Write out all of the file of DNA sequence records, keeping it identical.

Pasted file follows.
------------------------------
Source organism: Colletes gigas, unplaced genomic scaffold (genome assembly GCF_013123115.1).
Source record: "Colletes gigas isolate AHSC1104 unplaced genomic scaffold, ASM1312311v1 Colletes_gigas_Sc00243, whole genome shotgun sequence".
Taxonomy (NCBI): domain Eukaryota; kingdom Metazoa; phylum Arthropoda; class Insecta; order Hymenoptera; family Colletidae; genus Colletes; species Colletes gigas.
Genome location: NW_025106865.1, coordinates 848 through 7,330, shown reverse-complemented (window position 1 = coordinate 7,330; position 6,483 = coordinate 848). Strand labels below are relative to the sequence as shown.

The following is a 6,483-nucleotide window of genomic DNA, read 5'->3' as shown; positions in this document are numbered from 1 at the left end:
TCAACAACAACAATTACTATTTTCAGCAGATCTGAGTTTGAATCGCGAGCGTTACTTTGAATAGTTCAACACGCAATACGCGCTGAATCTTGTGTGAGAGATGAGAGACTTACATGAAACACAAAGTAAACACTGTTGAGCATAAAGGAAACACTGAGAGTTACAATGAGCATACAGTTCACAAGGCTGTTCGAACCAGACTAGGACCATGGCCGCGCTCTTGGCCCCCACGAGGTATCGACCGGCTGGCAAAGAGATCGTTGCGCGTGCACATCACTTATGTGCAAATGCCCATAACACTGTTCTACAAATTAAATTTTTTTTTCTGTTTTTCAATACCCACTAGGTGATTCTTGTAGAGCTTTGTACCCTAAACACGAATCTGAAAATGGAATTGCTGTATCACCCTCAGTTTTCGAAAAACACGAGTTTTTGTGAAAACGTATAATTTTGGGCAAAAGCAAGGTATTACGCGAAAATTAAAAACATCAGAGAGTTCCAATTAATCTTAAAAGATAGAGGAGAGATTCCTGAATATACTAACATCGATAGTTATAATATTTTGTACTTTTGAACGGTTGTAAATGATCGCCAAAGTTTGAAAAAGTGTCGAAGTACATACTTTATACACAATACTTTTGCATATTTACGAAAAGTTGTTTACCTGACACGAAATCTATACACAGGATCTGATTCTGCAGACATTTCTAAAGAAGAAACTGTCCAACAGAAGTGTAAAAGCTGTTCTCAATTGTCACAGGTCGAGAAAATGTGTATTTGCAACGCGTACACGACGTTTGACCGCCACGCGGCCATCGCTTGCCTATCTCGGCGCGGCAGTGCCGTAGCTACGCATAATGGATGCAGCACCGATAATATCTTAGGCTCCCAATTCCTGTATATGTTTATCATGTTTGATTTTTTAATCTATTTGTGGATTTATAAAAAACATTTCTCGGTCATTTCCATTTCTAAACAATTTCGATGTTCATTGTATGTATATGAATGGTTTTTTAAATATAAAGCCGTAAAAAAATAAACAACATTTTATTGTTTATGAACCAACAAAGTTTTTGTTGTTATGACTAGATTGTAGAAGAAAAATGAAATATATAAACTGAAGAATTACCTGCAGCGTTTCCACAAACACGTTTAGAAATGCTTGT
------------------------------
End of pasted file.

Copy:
Source organism: Colletes gigas, unplaced genomic scaffold (genome assembly GCF_013123115.1).
Source record: "Colletes gigas isolate AHSC1104 unplaced genomic scaffold, ASM1312311v1 Colletes_gigas_Sc00243, whole genome shotgun sequence".
Taxonomy (NCBI): domain Eukaryota; kingdom Metazoa; phylum Arthropoda; class Insecta; order Hymenoptera; family Colletidae; genus Colletes; species Colletes gigas.
Genome location: NW_025106865.1, coordinates 848 through 7,330, shown reverse-complemented (window position 1 = coordinate 7,330; position 6,483 = coordinate 848). Strand labels below are relative to the sequence as shown.

The following is a 6,483-nucleotide window of genomic DNA, read 5'->3' as shown; positions in this document are numbered from 1 at the left end:
TCAACAACAACAATTACTATTTTCAGCAGATCTGAGTTTGAATCGCGAGCGTTACTTTGAATAGTTCAACACGCAATACGCGCTGAATCTTGTGTGAGAGATGAGAGACTTACATGAAACACAAAGTAAACACTGTTGAGCATAAAGGAAACACTGAGAGTTACAATGAGCATACAGTTCACAAGGCTGTTCGAACCAGACTAGGACCATGGCCGCGCTCTTGGCCCCCACGAGGTATCGACCGGCTGGCAAAGAGATCGTTGCGCGTGCACATCACTTATGTGCAAATGCCCATAACACTGTTCTACAAATTAAATTTTTTTTTCTGTTTTTCAATACCCACTAGGTGATTCTTGTAGAGCTTTGTACCCTAAACACGAATCTGAAAATGGAATTGCTGTATCACCCTCAGTTTTCGAAAAACACGAGTTTTTGTGAAAACGTATAATTTTGGGCAAAAGCAAGGTATTACGCGAAAATTAAAAACATCAGAGAGTTCCAATTAATCTTAAAAGATAGAGGAGAGATTCCTGAATATACTAACATCGATAGTTATAATATTTTGTACTTTTGAACGGTTGTAAATGATCGCCAAAGTTTGAAAAAGTGTCGAAGTACATACTTTATACACAATACTTTTGCATATTTACGAAAAGTTGTTTACCTGACACGAAATCTATACACAGGATCTGATTCTGCAGACATTTCTAAAGAAGAAACTGTCCAACAGAAGTGTAAAAGCTGTTCTCAATTGTCACAGGTCGAGAAAATGTGTATTTGCAACGCGTACACGACGTTTGACCGCCACGCGGCCATCGCTTGCCTATCTCGGCGCGGCAGTGCCGTAGCTACGCATAATGGATGCAGCACCGATAATATCTTAGGCTCCCAATTCCTGTATATGTTTATCATGTTTGATTTTTTAATCTATTTGTGGATTTATAAAAAACATTTCTCGGTCATTTCCATTTCTAAACAATTTCGATGTTCATTGTATGTATATGAATGGTTTTTTAAATATAAAGCCGTAAAAAAATAAACAACATTTTATTGTTTATGAACCAACAAAGTTTTTGTTGTTATGACTAGATTGTAGAAGAAAAATGAAATATATAAACTGAAGAATTACCTGCAGCGTTTCCACAAACACGTTTAGAAATGCTTGT